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United States – Preliminary Determination with Respect to Certain Softwood Lumber from Canada: What is a Subsidy?*

Published online by Cambridge University Press:  16 September 2015

Henrik Horn
Affiliation:
Institute for International Economic Studies, Stockholm University Centre for Economic Policy Research, London
Petros C. Mavroidis
Affiliation:
University of Neuchâtel and Columbia University Centre for Economic Policy Research, London
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In August 2001, the United States Department of Commerce (USDOC) issued a preliminary determination that Canadian schemes for allocating standing timber to private harvesters – “stumpage” programs – provided countervailable subsidies to Canadian softwood lumber producers. It also preliminarily determined that critical circumstances existed in the US softwood lumber industry, caused by Canadian imports. Provisional measures were imposed on the basis of a preliminary subsidy rate of 19.31 percent, applicable to all producers/exporters, and applied to all entries of softwood lumber from Canada.

Type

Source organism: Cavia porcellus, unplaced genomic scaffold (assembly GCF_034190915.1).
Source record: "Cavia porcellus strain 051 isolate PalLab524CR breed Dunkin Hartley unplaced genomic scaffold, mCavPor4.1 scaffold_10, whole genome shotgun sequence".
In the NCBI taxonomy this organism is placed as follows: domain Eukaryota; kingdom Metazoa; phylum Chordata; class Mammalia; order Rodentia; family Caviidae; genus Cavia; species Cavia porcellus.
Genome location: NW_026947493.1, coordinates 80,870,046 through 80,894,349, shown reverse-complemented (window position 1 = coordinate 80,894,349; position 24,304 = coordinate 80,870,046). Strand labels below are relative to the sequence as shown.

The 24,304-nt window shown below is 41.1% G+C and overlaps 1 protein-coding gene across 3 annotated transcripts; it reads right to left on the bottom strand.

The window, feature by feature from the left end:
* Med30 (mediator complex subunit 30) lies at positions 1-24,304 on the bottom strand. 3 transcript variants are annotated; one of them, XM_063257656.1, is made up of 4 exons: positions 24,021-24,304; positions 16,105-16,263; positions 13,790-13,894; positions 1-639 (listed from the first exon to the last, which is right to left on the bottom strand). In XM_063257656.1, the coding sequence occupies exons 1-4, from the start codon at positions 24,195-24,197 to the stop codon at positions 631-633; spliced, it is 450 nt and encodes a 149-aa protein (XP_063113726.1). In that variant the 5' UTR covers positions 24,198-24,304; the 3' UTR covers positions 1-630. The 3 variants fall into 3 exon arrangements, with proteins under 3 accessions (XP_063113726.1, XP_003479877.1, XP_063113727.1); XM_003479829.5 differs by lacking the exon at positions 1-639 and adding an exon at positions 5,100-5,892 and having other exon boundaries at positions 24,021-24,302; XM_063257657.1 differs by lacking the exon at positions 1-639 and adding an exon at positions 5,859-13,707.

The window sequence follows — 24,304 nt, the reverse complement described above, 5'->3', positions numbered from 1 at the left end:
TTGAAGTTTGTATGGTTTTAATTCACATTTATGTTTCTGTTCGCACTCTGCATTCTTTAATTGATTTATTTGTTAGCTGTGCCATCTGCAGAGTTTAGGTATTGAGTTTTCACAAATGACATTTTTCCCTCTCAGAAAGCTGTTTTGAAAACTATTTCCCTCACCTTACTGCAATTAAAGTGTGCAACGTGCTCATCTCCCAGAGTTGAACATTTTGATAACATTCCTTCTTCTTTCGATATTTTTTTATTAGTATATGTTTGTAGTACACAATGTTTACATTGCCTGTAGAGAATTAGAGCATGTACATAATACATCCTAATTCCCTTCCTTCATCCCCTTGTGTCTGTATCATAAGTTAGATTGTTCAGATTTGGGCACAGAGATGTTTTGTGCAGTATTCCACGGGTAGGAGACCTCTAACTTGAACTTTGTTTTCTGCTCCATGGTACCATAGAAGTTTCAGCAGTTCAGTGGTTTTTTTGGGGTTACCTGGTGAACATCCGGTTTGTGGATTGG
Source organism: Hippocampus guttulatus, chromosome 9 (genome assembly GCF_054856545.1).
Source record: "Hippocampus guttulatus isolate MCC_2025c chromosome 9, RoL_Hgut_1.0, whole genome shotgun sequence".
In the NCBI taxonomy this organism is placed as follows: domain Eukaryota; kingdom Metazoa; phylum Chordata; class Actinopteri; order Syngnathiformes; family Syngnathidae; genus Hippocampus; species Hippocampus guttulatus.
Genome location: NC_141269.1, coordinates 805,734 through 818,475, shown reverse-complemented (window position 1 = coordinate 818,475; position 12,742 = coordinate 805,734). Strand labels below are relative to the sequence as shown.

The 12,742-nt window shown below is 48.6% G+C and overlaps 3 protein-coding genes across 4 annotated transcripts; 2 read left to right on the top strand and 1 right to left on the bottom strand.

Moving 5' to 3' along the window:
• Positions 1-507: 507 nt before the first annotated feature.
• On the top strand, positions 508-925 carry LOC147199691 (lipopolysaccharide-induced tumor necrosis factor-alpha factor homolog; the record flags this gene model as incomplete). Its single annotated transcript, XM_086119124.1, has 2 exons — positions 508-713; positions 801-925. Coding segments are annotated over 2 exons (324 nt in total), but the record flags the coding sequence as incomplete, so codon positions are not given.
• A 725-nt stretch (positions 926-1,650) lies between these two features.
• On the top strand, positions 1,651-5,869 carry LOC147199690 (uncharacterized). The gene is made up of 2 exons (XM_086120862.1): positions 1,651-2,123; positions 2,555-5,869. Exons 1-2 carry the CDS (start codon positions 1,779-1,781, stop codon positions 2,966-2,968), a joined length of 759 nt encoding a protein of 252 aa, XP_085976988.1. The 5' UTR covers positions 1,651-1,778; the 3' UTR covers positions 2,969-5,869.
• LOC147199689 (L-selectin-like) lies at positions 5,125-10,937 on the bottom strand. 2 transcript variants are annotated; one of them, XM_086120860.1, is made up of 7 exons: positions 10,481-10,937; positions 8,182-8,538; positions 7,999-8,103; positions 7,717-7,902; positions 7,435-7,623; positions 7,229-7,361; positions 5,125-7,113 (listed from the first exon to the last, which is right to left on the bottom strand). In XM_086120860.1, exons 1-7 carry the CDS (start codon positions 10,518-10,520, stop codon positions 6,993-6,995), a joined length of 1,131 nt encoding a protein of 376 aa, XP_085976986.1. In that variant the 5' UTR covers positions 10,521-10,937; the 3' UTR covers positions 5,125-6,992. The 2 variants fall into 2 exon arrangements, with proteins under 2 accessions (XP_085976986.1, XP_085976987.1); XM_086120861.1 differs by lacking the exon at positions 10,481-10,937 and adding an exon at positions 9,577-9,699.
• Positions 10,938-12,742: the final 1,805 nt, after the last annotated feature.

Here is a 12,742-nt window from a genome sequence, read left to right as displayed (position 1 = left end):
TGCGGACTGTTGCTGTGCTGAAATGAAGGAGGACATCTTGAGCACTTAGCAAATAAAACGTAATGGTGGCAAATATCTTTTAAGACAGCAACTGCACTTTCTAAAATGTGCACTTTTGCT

Research Article
Copyright
Copyright © Cambridge University Press 2005

Footnotes

*

We are grateful to Gene Grossman, Johan Stennek and the other Reporters in the project for helpful exchanges. We have also benefited from editorial assistance by Michael Greenwald and Christina Lönnblad.

References

Bagwell, Kyle and Staiger, Robert W.. 2002. The Economics of the World Trading System. Cambridge, MA: MIT Press.Google Scholar
Grossman, Gene M. and Mavroidis, Petros C.. 2003. United States – Imposition of Countervailing Duties on Certain Hot-Rolled Lead and Bismuth Carbon Steel Products Originating in the United Kingdom (WTO Doc. WT/DS138/AB/R): Here Today, Gone Tomorrow? In Horn, Henrik and Mavroidis, Petros C., Principles of World Trade Law: The World Trade Organization. The Case Law of 2001. Cambridge: The American Law Institute and Cambridge University Press.Google Scholar
Janow, Merit and Staiger, Robert W.. 2003. United States – The Treatment of Export Restraints as Subsidies Under the Subsidies Agreement of the WTO. In Horn, Henrik and Mavroidis, Petros C., Principles ofWorld Trade Law: The World Trade Organization. The Case Law of 2001. Cambridge: The American Law Institute and Cambridge University Press.Google Scholar
Leamer, Edward. 2001. Do Log Export Restrictions in British Columbia Confer A Competitive Advantage on its Softwood Lumber Producers? Submission prepared for the British Columbia Trade Council and the Province of British Columbia.Google Scholar
Nordhaus, William D. 2001. An Economic Analysis of Whether Long-Term Tenure Systems in British Columbian Provincial Forests Provide Countervailable Subsidies to Softwood Lumber Imported into the United States. July 20. Submission prepared for the British Columbia Trade Council and the Province of British Columbia.Google Scholar
Sykes, Alan O. 2003. The Economics of WTO Rules on Subsidies and Countervailing Measures. Olin, John M. Program in Law & Economics Working Papers, No. 186: University of Chicago.Google Scholar
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